Prior to the 1890s, portraits were obtained by families through retailers (often photographers) who ordered their wares from specialists in Europe. This changed in 1893 when Joseph Albert Dedouch established his own patents and company in Chicago, Illinois. Dedouch’s company produced a vast number of porcelain photographs. Dedouch was so successful that his products were given a new name – “Dedos.” Over time, the finer aspects of the art developed – the addition of chromatic tints to color the photograph, and manual editing of images to improve overall appearance.
While these portraits were available in the United States in the last decades of the nineteenth century, the popularity of this medium grew in between 1900 and 1930. Many ceramic portraits in cemeteries outside of New Orleans typically mark burials from this period.
Ceramic Portraits in Southern Cemeteries: Savannah, Georgia
The cemeteries of Savannah, Georgia, depict this trend. Ranging mostly from the 1910s to 1930s, they reflect the generalities of national markets. They mark the burials of Italian and Greek immigrants, although by the 1950s their popularity in African American cemeteries is also visible.
The tradition of ceramic portraits in New Orleans, however, appears to have caught on much later. From 1910 to 1930, other trends such as Georgia marble, tree-trunk monuments, and advances in stonecutting technology appear contemporary with the rest of the country. Conversely, nearly all photo porcelain dates from the 1950s onward. Even from this period to the present, ceramic portraits are rare.
There are a number of reasons why this may have been the case. Photographers and monument companies, who would have typically brokered the sale of ceramic portraits, may have simply chosen not to tap into this market until much later. It is possible, as well, that the process of constructing, purchasing, and maintaining above-ground tombs seemed incongruous with the installation of these artifacts.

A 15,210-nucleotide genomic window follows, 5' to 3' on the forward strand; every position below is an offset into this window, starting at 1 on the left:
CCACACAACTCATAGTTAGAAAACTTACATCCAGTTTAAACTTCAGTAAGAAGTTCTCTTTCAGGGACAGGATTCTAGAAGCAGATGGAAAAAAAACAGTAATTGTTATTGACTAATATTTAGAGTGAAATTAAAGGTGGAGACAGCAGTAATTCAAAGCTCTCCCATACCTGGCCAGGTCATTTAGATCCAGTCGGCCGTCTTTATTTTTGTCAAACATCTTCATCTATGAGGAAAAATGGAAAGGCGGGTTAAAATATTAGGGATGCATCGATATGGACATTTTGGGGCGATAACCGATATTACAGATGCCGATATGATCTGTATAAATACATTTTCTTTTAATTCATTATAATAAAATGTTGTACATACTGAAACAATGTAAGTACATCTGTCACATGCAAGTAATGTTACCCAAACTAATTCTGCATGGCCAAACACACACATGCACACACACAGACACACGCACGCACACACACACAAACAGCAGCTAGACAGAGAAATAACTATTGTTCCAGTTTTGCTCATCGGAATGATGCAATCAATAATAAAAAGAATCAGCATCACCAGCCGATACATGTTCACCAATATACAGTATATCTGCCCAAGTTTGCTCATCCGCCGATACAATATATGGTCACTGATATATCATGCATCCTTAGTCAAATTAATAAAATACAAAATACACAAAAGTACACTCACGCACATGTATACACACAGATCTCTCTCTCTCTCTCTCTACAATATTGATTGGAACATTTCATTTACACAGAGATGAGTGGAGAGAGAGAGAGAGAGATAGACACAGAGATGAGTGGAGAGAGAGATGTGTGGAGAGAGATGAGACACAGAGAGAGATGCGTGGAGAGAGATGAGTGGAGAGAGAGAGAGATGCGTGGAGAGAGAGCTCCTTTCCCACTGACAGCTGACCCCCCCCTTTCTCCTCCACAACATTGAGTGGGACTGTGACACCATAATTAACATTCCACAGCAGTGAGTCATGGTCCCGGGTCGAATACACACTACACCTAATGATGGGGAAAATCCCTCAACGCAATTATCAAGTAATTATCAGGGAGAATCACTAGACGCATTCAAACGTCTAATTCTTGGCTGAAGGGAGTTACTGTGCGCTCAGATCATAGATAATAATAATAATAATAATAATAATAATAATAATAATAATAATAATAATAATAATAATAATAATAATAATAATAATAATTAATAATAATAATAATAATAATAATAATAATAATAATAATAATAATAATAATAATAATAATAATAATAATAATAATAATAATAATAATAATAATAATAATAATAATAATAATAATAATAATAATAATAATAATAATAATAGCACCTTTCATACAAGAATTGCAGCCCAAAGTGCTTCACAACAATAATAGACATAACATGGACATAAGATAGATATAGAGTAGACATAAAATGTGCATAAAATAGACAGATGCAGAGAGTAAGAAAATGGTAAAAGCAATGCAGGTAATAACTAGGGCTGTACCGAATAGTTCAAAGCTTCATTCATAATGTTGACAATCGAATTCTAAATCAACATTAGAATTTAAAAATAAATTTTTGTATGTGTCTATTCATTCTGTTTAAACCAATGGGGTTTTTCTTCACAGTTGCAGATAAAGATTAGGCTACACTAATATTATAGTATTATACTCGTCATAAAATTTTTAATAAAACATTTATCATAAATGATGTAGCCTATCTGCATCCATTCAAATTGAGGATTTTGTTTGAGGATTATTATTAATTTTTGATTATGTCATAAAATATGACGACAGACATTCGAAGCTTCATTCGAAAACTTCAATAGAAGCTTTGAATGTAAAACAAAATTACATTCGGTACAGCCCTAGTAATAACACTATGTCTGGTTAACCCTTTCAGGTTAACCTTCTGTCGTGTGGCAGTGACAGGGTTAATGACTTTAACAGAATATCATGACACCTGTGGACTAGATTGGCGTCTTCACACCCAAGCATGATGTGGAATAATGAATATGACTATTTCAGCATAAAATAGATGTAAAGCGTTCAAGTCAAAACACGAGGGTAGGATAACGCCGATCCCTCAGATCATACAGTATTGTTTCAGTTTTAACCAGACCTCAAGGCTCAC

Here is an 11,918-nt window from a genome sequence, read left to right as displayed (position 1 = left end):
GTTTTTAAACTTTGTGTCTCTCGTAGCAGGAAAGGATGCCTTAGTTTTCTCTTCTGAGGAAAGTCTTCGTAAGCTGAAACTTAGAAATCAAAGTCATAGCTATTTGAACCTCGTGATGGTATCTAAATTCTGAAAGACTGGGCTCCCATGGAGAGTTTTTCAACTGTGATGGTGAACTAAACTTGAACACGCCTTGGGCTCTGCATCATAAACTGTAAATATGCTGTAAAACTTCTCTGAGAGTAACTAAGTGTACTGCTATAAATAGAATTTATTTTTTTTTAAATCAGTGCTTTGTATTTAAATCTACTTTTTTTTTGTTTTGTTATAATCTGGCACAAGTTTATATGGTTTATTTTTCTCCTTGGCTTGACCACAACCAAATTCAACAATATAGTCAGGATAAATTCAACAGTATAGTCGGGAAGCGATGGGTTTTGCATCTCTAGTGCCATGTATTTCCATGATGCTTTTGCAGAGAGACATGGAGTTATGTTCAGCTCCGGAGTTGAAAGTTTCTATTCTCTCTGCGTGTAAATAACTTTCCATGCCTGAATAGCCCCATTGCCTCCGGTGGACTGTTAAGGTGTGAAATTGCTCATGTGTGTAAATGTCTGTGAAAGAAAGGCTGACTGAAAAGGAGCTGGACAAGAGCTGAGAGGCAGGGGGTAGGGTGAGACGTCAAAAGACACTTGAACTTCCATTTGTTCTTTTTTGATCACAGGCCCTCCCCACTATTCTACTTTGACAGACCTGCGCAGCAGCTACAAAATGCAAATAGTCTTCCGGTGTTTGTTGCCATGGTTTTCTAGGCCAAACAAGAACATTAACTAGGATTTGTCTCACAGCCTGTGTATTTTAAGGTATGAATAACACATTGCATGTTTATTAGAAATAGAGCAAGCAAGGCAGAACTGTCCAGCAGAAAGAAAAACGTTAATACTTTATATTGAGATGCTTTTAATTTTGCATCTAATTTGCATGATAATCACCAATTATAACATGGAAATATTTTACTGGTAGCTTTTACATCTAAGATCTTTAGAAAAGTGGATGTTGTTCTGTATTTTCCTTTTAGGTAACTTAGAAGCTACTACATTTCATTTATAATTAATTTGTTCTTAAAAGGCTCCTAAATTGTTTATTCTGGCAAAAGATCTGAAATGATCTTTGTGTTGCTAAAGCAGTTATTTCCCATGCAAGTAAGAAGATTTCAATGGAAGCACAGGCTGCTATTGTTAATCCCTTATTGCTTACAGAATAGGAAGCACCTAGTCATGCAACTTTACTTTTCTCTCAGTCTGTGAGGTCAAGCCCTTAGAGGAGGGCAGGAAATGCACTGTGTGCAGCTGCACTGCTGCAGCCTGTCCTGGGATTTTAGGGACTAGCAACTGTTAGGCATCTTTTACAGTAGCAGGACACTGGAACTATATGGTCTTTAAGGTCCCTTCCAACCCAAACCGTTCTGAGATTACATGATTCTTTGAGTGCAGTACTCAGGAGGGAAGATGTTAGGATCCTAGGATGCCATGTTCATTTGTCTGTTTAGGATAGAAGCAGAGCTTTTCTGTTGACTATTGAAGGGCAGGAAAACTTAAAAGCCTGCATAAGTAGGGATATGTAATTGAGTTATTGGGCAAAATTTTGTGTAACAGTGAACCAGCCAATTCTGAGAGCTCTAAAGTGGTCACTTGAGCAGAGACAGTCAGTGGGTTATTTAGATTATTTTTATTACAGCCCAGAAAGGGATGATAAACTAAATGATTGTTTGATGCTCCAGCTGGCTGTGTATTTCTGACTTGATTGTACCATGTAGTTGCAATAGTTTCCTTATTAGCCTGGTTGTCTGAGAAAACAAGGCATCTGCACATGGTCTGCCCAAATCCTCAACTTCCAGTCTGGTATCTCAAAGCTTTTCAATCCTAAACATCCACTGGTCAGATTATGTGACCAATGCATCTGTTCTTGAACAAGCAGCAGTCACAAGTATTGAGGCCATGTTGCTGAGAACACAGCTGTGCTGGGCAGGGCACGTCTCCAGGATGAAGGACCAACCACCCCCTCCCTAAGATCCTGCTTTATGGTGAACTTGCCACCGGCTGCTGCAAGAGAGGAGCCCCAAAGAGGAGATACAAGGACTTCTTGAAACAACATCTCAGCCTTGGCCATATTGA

What is evident from the presence and location of these portrait is that, like the rest of the country, they remained popular among Italian immigrants and Americans of Italian descent. Perhaps the only cemetery in which ceramic portraits are commonly visible is St. Roch Cemetery No. 2, in which the New Orleans Italian community has a distinct presence.
Which photographers and/or monument dealers engaged in the sale of these portraits is unclear, with the exception of the Maison Blanche department store on Canal Street. In 1932, Maison Blanche did advertise ceramic portraits as jewelry miniatures for less than $2.00. It is possible that the department store also retailed larger versions of this art. There is also at least one example of a “Dedo” or Dedouch ceramic, stamped with the company’s information, in Greenwood Cemetery.
Threats to Preservation
When prepared correctly, ceramic portraits are impermeable to moisture, resistant to fading, and will last more than a century without deterioration. However, there are numerous threats to the preservation of ceramic portraits.